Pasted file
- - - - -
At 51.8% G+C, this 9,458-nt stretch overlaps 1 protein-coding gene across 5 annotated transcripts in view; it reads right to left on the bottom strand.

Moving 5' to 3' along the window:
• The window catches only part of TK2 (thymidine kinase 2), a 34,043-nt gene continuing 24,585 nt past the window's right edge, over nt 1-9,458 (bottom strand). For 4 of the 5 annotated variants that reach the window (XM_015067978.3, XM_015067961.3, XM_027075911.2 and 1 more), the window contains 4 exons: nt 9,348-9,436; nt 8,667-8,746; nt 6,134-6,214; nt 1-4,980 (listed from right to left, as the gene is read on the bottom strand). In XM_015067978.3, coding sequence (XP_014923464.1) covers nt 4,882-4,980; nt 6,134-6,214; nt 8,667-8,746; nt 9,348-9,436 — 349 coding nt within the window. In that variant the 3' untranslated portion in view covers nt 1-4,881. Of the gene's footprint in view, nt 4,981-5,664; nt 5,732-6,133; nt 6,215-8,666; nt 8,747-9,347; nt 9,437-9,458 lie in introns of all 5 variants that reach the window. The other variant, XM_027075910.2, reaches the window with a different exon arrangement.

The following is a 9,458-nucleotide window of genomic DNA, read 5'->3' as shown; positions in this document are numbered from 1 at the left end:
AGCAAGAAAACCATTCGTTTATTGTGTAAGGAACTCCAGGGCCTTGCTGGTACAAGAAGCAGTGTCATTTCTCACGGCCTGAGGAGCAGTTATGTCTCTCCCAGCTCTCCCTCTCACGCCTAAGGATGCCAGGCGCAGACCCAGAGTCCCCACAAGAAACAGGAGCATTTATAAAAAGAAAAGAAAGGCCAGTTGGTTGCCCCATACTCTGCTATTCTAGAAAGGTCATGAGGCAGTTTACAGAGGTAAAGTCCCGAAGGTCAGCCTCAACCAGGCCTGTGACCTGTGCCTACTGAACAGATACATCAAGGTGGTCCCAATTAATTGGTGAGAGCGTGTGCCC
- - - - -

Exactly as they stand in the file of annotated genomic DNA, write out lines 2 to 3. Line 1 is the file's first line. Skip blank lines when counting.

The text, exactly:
Moving 5' to 3' along the window:
• The window catches only part of TK2 (thymidine kinase 2), a 34,043-nt gene continuing 24,585 nt past the window's right edge, over nt 1-9,458 (bottom strand). For 4 of the 5 annotated variants that reach the window (XM_015067978.3, XM_015067961.3, XM_027075911.2 and 1 more), the window contains 4 exons: nt 9,348-9,436; nt 8,667-8,746; nt 6,134-6,214; nt 1-4,980 (listed from right to left, as the gene is read on the bottom strand). In XM_015067978.3, coding sequence (XP_014923464.1) covers nt 4,882-4,980; nt 6,134-6,214; nt 8,667-8,746; nt 9,348-9,436 — 349 coding nt within the window. In that variant the 3' untranslated portion in view covers nt 1-4,881. Of the gene's footprint in view, nt 4,981-5,664; nt 5,732-6,133; nt 6,215-8,666; nt 8,747-9,347; nt 9,437-9,458 lie in introns of all 5 variants that reach the window. The other variant, XM_027075910.2, reaches the window with a different exon arrangement.